"Stuff and nonsense. Laura isn't indispensable."

"I know those are not your real views."

"You're not her mother; for which you may thank Heaven."

"I do," said George, and took his leave, rather consoled. He would have
been even more cheerful had he known that Laura's door was ajar, and
Laura was listening for the bang of the hall door. When she heard it,
she went down to her mother.

"Who was your visitor, mamma?"

"Oh, George Neston."

"What did _he_ come about?"

"Well, my dear, to see me, I suppose."

"And what did he find to say for himself?"

"Oh, we hardly talked about that affair at all. However, he seems in
very good spirits."

"I'm sure he has no business to be."

"Perhaps not, my dear; but he was."

"I didn't know it was Mr. Neston. I'm so glad I didn't come down."

Mrs. Pocklington went on knitting.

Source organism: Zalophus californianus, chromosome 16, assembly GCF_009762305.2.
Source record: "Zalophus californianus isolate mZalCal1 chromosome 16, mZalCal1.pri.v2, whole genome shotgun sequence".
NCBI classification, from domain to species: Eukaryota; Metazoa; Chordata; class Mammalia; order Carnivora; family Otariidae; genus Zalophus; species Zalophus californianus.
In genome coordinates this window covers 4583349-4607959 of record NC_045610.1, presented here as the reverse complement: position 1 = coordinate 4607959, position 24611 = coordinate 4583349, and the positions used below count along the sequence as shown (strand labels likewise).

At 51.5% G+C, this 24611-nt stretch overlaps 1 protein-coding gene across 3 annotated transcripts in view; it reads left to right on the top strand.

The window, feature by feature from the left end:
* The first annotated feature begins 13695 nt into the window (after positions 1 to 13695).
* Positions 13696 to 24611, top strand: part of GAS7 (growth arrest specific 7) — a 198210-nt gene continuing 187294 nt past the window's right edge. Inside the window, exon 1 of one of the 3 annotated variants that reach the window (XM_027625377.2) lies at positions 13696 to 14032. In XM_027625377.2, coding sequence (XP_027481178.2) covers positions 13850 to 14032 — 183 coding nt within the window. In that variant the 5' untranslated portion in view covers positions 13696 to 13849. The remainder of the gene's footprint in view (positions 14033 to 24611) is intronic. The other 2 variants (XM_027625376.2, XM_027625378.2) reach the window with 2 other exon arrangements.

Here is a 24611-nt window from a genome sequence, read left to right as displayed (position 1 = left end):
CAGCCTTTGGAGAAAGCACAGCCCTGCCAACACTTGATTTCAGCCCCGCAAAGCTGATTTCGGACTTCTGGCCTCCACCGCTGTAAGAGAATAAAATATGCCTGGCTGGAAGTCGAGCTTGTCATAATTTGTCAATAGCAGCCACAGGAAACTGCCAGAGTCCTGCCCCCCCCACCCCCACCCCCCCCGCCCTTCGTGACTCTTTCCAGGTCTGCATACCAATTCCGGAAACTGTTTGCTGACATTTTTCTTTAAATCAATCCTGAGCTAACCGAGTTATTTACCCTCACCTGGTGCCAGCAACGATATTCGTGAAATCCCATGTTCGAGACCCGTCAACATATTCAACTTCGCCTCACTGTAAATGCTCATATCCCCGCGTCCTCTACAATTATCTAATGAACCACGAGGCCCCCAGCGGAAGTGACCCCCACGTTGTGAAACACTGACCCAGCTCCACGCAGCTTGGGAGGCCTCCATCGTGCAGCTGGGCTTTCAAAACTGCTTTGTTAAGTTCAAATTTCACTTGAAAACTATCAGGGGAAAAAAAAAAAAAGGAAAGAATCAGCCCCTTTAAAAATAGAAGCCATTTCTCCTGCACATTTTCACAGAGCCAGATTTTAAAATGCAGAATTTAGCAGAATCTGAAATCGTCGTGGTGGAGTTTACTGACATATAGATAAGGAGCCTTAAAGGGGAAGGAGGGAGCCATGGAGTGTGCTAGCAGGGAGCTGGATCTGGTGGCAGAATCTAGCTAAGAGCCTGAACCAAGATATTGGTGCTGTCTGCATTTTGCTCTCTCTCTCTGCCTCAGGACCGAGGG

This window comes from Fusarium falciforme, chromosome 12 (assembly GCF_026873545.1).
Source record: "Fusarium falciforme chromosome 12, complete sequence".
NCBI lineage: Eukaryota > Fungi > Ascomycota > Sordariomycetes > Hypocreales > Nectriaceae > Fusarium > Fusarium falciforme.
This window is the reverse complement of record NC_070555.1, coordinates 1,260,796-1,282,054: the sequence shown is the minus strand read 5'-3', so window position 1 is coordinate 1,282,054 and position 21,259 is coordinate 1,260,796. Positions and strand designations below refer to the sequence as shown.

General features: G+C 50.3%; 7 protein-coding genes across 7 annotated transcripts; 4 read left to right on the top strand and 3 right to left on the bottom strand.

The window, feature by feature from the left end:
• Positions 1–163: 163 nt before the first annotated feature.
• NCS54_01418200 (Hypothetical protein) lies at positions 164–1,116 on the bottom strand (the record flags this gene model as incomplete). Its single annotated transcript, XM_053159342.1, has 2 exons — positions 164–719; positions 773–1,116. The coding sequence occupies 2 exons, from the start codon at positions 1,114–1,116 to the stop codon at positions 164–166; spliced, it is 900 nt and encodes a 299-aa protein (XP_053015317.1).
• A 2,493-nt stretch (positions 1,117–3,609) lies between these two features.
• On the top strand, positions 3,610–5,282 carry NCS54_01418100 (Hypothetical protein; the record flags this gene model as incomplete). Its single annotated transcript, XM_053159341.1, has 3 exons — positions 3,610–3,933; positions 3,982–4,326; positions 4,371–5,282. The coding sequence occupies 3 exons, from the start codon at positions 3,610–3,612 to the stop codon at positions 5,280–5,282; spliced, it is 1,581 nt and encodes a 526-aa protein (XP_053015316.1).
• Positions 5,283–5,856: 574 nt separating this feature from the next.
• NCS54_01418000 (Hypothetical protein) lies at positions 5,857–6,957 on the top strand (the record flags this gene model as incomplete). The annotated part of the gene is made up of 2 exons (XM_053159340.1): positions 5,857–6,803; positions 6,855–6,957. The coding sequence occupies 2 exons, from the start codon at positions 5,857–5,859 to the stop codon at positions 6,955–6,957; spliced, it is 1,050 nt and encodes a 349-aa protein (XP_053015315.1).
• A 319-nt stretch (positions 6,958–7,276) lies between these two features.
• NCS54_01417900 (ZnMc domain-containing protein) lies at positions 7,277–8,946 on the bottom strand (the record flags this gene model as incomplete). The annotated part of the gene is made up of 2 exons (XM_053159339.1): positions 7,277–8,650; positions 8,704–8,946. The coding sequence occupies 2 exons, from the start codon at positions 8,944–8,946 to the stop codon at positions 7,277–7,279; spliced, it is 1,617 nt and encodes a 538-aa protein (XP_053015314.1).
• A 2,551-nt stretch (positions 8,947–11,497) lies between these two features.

"I expect he knew why."

Mrs. Pocklington counted three pearl and three plain.

"Did he say anything about it, mamma?"

"One, two, three. About what, dear?"

"Why, about--about my not coming?"

"No. I suppose he thought you were out."

"Did you tell him so?"

"He didn't ask, my dear. He has other things to think about than being
attentive to young women."

"It's very lucky he has," said Laura, haughtily.

"My dear, he lets you alone. Why can't you let him alone?"

Laura took up a book, and Mrs. Pocklington counted her stitches in a
brisk and cheerful tone.

It will be seen that George had a good friend in Mrs. Pocklington. In
truth he needed some kindly countenance, for society at large had gone
mad in praise of Neaera and Gerald. They were the fashion. Everybody
tried to talk to them; everybody was coming to the wedding; everybody